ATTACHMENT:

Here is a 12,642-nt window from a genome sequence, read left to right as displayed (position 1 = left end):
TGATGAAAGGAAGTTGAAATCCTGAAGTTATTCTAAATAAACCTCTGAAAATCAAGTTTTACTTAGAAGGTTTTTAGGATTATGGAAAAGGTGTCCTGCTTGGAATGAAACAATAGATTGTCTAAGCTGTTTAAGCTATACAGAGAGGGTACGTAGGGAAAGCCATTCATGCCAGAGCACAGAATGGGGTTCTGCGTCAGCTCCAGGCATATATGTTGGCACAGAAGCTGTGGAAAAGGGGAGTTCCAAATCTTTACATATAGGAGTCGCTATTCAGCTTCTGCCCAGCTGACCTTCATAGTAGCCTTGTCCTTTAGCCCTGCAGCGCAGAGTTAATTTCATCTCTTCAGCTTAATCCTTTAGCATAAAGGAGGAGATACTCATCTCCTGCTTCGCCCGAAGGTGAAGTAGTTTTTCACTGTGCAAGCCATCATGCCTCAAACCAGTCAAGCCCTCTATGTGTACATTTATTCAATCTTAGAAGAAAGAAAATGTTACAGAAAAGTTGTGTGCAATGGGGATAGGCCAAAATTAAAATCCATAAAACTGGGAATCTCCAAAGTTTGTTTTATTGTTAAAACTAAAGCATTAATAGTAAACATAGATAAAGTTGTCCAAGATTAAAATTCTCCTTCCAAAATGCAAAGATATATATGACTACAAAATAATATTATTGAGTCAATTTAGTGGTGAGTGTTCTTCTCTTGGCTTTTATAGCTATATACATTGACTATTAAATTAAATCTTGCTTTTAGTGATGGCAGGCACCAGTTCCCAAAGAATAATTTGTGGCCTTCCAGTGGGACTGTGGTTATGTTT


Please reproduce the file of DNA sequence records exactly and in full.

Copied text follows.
Here is a 12,642-nt window from a genome sequence, read left to right as displayed (position 1 = left end):
TGATGAAAGGAAGTTGAAATCCTGAAGTTATTCTAAATAAACCTCTGAAAATCAAGTTTTACTTAGAAGGTTTTTAGGATTATGGAAAAGGTGTCCTGCTTGGAATGAAACAATAGATTGTCTAAGCTGTTTAAGCTATACAGAGAGGGTACGTAGGGAAAGCCATTCATGCCAGAGCACAGAATGGGGTTCTGCGTCAGCTCCAGGCATATATGTTGGCACAGAAGCTGTGGAAAAGGGGAGTTCCAAATCTTTACATATAGGAGTCGCTATTCAGCTTCTGCCCAGCTGACCTTCATAGTAGCCTTGTCCTTTAGCCCTGCAGCGCAGAGTTAATTTCATCTCTTCAGCTTAATCCTTTAGCATAAAGGAGGAGATACTCATCTCCTGCTTCGCCCGAAGGTGAAGTAGTTTTTCACTGTGCAAGCCATCATGCCTCAAACCAGTCAAGCCCTCTATGTGTACATTTATTCAATCTTAGAAGAAAGAAAATGTTACAGAAAAGTTGTGTGCAATGGGGATAGGCCAAAATTAAAATCCATAAAACTGGGAATCTCCAAAGTTTGTTTTATTGTTAAAACTAAAGCATTAATAGTAAACATAGATAAAGTTGTCCAAGATTAAAATTCTCCTTCCAAAATGCAAAGATATATATGACTACAAAATAATATTATTGAGTCAATTTAGTGGTGAGTGTTCTTCTCTTGGCTTTTATAGCTATATACATTGACTATTAAATTAAATCTTGCTTTTAGTGATGGCAGGCACCAGTTCCCAAAGAATAATTTGTGGCCTTCCAGTGGGACTGTGGTTATGTTT